Gillian English has found her slice of rural Nova Scotian quietness in her move to Australia’s island state of Tasmania – she just doesn’t get to enjoy it as often as she’d like.
Now a resident of the Apple Isle, English is performing at the almost local Melbourne International Comedy Festival and told Canada Down Under her touring schedule doesn’t allow her much time to enjoy home life.
“I grew up in Pictou County in my great grandparent’s house … a really rural upbringing. What I’ve noticed recently, because I’ve been in big cities for the last decade, but I live in Tasmania now and I like it because it’s quiet, and I didn’t realise how much I missed the quiet, and Tassie reminds me a lot of Nova Scotia,” English said.
“It gets pretty exhausting, I’m on the road constantly, and there’s very little actual downtime to sit and relax or be home – home is Tasmania and I don’t get to go there as much as I would like, but things are going well and making the move down to Australia was the best choice I ever made.”
An experienced performer and comedian, much of English’s comedy has revolved around her interactions with men, and in an era where the global focus on the treatment of women has intensified, she has seen a shift in how her comedy has been perceived and accepted by audiences.
“The show I’m doing right now at the comedy festival is Giant and Angry, which is about my experience being a very tall, very early bloomer child, and my dad teaching me self-defence, because he knew the world I was walking in to,” she said.
“I think the conversation around sexual assault has changed; I think people are more willing to listen to it because I’ve been talking about this literally for years.
“My second solo show was called Get Around Me, about how I was sexually assaulted when I was playing AFL … and when I performed that play or show, however you want to describe it, the reception was really interesting,” she explained.
“People didn’t want to hear about it – they didn’t want to acknowledge it – but now we’ve had this watershed moment, where people are realising that it’s not just me, it’s pretty much every woman, and the conversation has changed.
“I think there definitely is a huge spot for that conversation in comedy because it makes it just a spoon full of sugar to swallow something really, really bitter, and also it’s a movement, and with any movement, any process, there’s going to art that comes along with it, there’s going to be music, there’s going to be performance, and this is how I contribute.”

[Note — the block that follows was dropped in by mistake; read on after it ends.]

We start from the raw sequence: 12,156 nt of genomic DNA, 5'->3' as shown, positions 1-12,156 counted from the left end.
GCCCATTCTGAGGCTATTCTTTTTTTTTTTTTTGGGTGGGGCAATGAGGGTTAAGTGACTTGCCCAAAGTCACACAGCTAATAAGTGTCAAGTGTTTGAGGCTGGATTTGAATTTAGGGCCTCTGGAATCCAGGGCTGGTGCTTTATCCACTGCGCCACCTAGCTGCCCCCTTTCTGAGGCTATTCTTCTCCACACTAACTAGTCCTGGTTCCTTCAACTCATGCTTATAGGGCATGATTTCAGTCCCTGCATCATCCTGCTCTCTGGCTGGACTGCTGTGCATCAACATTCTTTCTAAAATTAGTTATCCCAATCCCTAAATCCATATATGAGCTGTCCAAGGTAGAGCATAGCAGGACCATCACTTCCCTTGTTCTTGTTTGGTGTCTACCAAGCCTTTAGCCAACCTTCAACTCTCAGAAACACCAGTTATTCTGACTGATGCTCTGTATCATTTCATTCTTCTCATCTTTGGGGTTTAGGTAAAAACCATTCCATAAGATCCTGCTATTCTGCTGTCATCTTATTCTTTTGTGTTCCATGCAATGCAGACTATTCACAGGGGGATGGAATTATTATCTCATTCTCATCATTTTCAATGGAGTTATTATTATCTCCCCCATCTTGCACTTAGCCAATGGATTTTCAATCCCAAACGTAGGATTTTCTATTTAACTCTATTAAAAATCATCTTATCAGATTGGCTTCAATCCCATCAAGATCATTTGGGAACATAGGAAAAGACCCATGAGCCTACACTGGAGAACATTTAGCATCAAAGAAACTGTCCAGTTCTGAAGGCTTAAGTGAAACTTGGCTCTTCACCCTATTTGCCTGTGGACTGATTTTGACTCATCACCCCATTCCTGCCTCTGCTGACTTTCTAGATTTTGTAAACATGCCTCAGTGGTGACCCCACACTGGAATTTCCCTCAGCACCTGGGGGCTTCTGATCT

English has an extensive performance background, having studied Shakespeare at the London academy of music & dramatic art, and with a Masters in Performing Arts she sees her comedy as an extension of that classical training.
“I was an actor, and I technically still am, I haven’t stopped acting so much as I’ve just kind of put it into something else – as far as I’m concerned my performance skills are – not interchangeable – but applicable,” she said.
“A lot of my friends who find out I have this theatrical background, after they find that out and they see me perform, they say ‘oh your degrees are showing, we get it now’,”
And English has taken on another challenge in 2018, putting together and performing her first show aimed at children – Comedy of Errors for Kids – which utilises Shakespearean word play and puppetry in an effort to teach the values of communication, teamwork and co-operative problem solving.
“I find that I have to be so much more on my toes [when performing to kids], because they will notice and point out – because they don’t have that little voice in their head that tells them not to interrupt,” she said.
“This is my first children’s show, and it’s a real challenge – I don’t think I could only do children’s work – it’s such a challenge making sure you keep those kids engaged, and the writing has to be so much tighter for them, because you have to keep them on board, keep them laughing, keep them happy with less words and concepts that are so simple they’re complicated.
The Melbourne Comedy Festival is third on English’s list of twelve festivals this year – she’ll be bringing her critically acclaimed show Giant and Angry to Sydney for the Sydney Comedy Festival in late April next, and then after stints in Canada and England returning to Australia for the Darwin and Melbourne Fringe Festivals, and then, hopefully, she’ll be able to enjoy some quiet time in her new home of Hobart.